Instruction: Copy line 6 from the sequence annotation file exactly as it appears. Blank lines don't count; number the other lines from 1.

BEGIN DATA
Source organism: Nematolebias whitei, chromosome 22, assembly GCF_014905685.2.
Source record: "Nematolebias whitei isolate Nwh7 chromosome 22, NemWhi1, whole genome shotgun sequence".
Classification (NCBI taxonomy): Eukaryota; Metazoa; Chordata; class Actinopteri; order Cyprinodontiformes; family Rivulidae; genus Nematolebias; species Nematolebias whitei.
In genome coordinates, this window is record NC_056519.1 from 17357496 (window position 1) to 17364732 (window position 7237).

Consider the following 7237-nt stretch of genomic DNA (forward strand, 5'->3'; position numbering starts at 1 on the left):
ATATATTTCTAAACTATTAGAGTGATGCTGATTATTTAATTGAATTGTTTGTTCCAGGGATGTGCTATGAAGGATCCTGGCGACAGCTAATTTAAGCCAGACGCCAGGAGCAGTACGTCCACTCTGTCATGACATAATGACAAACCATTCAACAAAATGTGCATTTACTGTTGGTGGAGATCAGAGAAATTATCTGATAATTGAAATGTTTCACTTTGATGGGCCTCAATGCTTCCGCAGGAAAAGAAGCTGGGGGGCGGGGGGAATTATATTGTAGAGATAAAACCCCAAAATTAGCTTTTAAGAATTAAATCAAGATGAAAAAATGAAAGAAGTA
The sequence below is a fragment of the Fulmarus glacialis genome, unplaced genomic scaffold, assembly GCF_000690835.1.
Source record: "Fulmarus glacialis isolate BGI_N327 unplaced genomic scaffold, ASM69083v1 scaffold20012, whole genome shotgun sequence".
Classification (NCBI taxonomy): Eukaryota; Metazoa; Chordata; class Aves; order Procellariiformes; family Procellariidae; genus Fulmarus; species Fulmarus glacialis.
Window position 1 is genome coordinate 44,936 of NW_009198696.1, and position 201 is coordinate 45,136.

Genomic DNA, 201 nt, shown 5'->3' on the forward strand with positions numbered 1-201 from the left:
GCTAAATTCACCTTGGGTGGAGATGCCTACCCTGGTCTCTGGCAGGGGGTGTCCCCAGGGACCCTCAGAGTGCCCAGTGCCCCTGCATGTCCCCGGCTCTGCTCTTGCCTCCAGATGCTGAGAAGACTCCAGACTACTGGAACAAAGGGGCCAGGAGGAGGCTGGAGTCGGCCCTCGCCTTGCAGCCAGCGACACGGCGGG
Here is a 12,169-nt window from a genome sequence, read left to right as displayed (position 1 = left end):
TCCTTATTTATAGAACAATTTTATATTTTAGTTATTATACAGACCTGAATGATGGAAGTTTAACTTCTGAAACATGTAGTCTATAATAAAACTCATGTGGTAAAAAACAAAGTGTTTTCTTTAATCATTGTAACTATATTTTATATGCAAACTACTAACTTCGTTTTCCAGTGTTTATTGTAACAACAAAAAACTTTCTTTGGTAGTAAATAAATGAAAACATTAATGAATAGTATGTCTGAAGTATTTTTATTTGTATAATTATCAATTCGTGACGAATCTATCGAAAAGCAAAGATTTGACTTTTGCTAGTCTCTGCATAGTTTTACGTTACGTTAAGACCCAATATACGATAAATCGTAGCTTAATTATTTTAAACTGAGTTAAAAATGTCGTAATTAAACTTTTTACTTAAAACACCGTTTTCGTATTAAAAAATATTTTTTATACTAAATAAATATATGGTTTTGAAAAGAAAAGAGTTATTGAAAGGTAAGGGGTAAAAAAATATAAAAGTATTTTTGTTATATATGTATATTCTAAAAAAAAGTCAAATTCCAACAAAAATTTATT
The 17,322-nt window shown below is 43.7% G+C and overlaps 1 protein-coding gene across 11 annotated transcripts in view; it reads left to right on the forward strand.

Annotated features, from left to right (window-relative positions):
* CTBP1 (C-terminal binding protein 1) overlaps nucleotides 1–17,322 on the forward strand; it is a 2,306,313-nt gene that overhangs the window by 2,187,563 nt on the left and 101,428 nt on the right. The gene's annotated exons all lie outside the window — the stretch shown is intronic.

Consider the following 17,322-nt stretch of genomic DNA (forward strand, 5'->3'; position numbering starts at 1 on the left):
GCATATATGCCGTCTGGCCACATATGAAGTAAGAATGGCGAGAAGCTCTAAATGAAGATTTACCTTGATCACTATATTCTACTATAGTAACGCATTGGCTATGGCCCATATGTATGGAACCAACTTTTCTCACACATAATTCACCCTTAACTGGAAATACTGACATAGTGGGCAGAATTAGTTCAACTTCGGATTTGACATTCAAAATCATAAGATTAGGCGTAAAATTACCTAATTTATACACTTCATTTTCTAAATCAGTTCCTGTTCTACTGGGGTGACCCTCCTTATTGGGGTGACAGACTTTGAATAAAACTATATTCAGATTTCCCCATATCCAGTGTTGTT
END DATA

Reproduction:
ATATATTTCTAAACTATTAGAGTGATGCTGATTATTTAATTGAATTGTTTGTTCCAGGGATGTGCTATGAAGGATCCTGGCGACAGCTAATTTAAGCCAGACGCCAGGAGCAGTACGTCCACTCTGTCATGACATAATGACAAACCATTCAACAAAATGTGCATTTACTGTTGGTGGAGATCAGAGAAATTATCTGATAATTGAAATGTTTCACTTTGATGGGCCTCAATGCTTCCGCAGGAAAAGAAGCTGGGGGGCGGGGGGAATTATATTGTAGAGATAAAACCCCAAAATTAGCTTTTAAGAATTAAATCAAGATGAAAAAATGAAAGAAGTA